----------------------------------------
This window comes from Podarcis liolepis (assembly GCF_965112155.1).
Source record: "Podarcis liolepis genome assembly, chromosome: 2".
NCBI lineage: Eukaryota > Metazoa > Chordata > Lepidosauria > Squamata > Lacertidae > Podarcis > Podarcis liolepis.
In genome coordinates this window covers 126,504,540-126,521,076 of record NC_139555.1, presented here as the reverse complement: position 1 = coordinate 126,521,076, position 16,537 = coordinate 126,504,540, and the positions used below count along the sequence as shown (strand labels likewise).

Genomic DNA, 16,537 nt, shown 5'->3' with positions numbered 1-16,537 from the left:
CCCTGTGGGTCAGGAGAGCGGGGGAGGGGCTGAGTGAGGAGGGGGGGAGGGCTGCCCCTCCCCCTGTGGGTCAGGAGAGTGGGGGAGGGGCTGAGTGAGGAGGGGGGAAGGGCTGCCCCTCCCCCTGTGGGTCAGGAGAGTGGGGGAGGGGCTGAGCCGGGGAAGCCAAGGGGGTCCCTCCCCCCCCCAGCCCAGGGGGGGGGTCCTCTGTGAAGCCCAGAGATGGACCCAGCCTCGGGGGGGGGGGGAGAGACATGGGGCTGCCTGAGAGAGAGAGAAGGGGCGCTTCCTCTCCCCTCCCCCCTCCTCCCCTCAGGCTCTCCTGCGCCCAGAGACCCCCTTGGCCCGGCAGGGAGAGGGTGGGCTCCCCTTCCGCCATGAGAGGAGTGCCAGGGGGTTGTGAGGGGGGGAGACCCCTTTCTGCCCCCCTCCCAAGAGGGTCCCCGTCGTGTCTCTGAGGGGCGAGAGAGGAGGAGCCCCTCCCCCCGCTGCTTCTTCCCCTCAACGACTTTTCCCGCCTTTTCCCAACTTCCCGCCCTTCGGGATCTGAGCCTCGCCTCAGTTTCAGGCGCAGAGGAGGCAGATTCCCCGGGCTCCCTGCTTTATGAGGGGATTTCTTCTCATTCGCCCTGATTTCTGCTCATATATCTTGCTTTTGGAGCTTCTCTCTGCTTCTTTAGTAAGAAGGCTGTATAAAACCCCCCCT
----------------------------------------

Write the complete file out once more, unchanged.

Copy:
This window comes from Podarcis liolepis (assembly GCF_965112155.1).
Source record: "Podarcis liolepis genome assembly, chromosome: 2".
NCBI lineage: Eukaryota > Metazoa > Chordata > Lepidosauria > Squamata > Lacertidae > Podarcis > Podarcis liolepis.
In genome coordinates this window covers 126,504,540-126,521,076 of record NC_139555.1, presented here as the reverse complement: position 1 = coordinate 126,521,076, position 16,537 = coordinate 126,504,540, and the positions used below count along the sequence as shown (strand labels likewise).

Genomic DNA, 16,537 nt, shown 5'->3' with positions numbered 1-16,537 from the left:
CCCTGTGGGTCAGGAGAGCGGGGGAGGGGCTGAGTGAGGAGGGGGGGAGGGCTGCCCCTCCCCCTGTGGGTCAGGAGAGTGGGGGAGGGGCTGAGTGAGGAGGGGGGAAGGGCTGCCCCTCCCCCTGTGGGTCAGGAGAGTGGGGGAGGGGCTGAGCCGGGGAAGCCAAGGGGGTCCCTCCCCCCCCCAGCCCAGGGGGGGGGTCCTCTGTGAAGCCCAGAGATGGACCCAGCCTCGGGGGGGGGGGGAGAGACATGGGGCTGCCTGAGAGAGAGAGAAGGGGCGCTTCCTCTCCCCTCCCCCCTCCTCCCCTCAGGCTCTCCTGCGCCCAGAGACCCCCTTGGCCCGGCAGGGAGAGGGTGGGCTCCCCTTCCGCCATGAGAGGAGTGCCAGGGGGTTGTGAGGGGGGGAGACCCCTTTCTGCCCCCCTCCCAAGAGGGTCCCCGTCGTGTCTCTGAGGGGCGAGAGAGGAGGAGCCCCTCCCCCCGCTGCTTCTTCCCCTCAACGACTTTTCCCGCCTTTTCCCAACTTCCCGCCCTTCGGGATCTGAGCCTCGCCTCAGTTTCAGGCGCAGAGGAGGCAGATTCCCCGGGCTCCCTGCTTTATGAGGGGATTTCTTCTCATTCGCCCTGATTTCTGCTCATATATCTTGCTTTTGGAGCTTCTCTCTGCTTCTTTAGTAAGAAGGCTGTATAAAACCCCCCCT